The United States has no plans to re-use personnel to fight the growing case of Ebola on earth in Congo due to aggravating security concerns, said admin officials on Wednesday.
The case in East Congo takes place in an active war zone and has now become the country's largest in more than four decades. Assault at the front of the government and civilians by dozens of armed militia has complicated the work of Ebola's response teams, who have often had to ban essential work case tracking and isolation of people who have been infected with the dead virus. Violence has increased in recent weeks, including attacks by armed groups this weekend near the operations center in Beni, the urban epicenter in the northern Kivu state.
US citizens do not work in the case zone, but there are staff from the Centers for Disease Control and Prevention and the US Agency for International Development in Kinshasa, the capital, about 1,000 miles away. Additional personnel work in neighboring countries. There is an ongoing debate within the administration to use personnel at the heart of the case.
A littleSeasonal Ebola experts from the CDC were withdrawn from Beni at the end of August after an assault by an armed group against the Congo military location along a road near the traveling team, according to the US Embassy officer in the Congo. No government personnel were targeted in the US than other Ebola respondents or in the surrounding area of that attack.
"Protecting the safety of our staff is our top priority," said one administrative officer during a brief for correspondents on Wednesday. He talked about the condition of anonymity due to the rules set by the White House. Washington is continuously monitoring the security situation, but at the moment, "a simple one is too dangerous," he said.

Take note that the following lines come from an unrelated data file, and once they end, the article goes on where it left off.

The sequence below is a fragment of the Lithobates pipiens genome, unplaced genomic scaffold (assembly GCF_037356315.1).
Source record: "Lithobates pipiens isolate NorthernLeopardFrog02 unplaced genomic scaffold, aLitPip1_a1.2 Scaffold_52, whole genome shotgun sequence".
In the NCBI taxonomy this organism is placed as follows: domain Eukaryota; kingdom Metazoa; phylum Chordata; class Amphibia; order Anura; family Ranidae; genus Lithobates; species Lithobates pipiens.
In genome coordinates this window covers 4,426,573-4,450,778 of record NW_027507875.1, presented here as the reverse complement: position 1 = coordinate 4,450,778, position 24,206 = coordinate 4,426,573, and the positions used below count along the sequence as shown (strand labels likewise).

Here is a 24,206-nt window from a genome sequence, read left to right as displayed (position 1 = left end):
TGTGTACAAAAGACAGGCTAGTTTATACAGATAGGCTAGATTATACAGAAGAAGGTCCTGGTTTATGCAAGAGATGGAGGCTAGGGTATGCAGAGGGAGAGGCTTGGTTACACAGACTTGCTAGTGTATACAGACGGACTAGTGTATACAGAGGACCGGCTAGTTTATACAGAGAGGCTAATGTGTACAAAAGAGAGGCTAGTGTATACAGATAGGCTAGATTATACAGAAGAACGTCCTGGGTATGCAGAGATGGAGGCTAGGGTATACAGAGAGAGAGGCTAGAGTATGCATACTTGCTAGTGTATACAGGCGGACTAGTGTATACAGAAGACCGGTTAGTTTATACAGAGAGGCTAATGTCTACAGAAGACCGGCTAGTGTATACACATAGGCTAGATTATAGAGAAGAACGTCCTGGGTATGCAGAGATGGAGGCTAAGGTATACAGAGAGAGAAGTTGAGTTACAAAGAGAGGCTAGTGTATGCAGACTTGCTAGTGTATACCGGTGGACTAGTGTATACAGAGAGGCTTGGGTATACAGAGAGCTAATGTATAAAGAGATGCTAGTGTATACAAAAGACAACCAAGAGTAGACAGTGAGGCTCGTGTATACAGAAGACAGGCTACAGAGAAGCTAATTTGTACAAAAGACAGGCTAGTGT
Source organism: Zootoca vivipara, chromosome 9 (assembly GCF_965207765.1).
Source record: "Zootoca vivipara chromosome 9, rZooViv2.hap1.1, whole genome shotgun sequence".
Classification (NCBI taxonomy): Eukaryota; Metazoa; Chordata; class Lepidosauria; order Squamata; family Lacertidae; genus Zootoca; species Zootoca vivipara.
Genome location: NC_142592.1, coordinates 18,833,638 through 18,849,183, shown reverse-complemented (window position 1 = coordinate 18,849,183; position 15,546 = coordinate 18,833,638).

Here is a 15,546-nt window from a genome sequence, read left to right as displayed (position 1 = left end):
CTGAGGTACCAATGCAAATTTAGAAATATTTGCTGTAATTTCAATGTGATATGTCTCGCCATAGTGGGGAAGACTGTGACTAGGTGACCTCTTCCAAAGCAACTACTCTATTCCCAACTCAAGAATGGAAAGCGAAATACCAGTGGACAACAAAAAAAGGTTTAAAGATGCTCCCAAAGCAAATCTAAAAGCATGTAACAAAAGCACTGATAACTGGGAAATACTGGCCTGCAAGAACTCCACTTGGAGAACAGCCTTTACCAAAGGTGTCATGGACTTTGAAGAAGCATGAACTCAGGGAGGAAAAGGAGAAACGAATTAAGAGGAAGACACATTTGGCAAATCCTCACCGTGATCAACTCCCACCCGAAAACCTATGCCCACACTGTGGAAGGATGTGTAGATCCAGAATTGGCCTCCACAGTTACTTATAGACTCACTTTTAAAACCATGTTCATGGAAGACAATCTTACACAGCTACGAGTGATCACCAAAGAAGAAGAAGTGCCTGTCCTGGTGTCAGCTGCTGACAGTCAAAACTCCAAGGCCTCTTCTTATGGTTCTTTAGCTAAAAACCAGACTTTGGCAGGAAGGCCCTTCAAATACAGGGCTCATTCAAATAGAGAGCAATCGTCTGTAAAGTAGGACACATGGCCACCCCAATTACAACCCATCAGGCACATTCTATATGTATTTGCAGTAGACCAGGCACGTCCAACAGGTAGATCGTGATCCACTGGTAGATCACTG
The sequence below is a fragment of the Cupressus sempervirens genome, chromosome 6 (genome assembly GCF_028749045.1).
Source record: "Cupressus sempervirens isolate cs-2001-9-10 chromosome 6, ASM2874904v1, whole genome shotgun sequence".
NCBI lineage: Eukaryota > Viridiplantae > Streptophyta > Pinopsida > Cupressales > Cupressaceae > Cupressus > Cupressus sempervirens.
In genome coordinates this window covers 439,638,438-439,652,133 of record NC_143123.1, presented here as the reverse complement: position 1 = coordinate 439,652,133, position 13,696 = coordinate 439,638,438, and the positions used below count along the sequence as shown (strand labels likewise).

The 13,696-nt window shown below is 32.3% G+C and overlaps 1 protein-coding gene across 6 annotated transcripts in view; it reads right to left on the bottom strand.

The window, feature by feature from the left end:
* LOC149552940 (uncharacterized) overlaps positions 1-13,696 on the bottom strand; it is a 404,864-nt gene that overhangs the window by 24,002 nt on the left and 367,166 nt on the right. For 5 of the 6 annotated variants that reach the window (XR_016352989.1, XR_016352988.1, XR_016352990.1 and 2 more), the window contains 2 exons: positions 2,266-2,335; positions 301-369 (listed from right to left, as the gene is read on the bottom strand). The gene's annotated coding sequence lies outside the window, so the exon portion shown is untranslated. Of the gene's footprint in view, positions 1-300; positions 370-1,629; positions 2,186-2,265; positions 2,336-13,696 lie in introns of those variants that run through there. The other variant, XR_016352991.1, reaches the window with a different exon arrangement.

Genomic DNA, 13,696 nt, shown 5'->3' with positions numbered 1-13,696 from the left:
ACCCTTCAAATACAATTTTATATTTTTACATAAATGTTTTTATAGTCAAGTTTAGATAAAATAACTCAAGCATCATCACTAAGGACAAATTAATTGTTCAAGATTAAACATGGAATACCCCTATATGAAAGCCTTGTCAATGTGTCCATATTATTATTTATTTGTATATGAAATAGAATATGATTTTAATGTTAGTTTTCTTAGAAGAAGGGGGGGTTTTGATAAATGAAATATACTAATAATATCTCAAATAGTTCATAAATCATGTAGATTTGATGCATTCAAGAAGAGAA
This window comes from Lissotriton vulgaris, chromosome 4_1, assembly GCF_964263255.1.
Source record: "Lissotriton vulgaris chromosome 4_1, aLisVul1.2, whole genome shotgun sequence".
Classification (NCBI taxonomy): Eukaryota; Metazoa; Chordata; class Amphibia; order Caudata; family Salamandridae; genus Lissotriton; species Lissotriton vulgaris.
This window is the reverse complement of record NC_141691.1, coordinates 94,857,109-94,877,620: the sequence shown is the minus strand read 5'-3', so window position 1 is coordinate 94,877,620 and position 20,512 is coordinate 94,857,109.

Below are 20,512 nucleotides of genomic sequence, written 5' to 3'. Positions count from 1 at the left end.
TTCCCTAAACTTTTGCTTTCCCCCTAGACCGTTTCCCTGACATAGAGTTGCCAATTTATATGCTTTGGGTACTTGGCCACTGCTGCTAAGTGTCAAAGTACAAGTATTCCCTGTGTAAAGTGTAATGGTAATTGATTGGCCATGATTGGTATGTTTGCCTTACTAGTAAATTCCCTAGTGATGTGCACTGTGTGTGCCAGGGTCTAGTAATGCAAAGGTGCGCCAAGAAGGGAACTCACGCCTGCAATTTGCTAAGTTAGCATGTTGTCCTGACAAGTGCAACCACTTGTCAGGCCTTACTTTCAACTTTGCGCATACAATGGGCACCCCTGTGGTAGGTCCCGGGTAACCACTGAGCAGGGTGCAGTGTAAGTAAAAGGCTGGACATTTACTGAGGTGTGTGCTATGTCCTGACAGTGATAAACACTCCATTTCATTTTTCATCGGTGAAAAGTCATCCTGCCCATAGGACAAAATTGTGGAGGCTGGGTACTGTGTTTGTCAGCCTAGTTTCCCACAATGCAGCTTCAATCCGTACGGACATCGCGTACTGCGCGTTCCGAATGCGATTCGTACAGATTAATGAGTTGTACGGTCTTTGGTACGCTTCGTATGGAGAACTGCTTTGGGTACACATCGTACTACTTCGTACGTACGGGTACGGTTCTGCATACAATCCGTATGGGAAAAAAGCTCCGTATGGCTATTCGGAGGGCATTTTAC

Among those security concerns are the 2012 attacks in Benghazi, Libya, which killed U.S. ambassador. and three other Americans, according to public health experts were familiar with discussions about using US personnel and spoke in a background briefing session with correspondents.
The administrative officer refused to say whether to send CDC experts under the protection of US military personnel under consideration. "I'm not going to control in anything," he said. But he noted, during the West Africa epidemic of 2014-2016 that killed more than 11,000 people, that the US military would only provide logistical support.
After the Director of CDC, Robert Redfield raised the possibility last week that the case had worsened so dramatic that could not be stolen under control, US officials were trying to reduce that situation . It was undesirable that the aim of the administration is to prevent the causes.
"The Ebola response is a priority for the US government," said Tim Ziemer, a senior officer in USAID, in another brief, hosted by the Center for Strategic and International Studies (CSIS). Ziemer led global health security at the National Security Council but left that situation suddenly in May after the oversight of the global health security team, was erased under the reorganization by the security consultant national John Bolton.
One of the biggest problems in managing any cases, especially this one, is the inability of respondents to effectively identify and record all connections with Ebola patients. Without that ability, the disease continues to spread. Especially anxious in this case It is estimated that 60 to 80 per cent of confirmed cases are new without known connections to previous cases, making it almost impossible for respondents to track infection and stop transfer.
"That shows that your systems do not work, you can not get your arms around this case," said J. Stephen Morrison, senior vice president of CSIS.
In the CSIS briefing, the main response from the World Heath Organization, who speaks from Geneva, said the crisis was expected to continue an additional six months, best placed. Peter Salama also said that informal health clinics, which are unregulated and often run by traditional healers, had spread the virus in Pheni as mothers and children sought help for Ebola cases Misunderstanding such as malaria, which has similar early symptoms.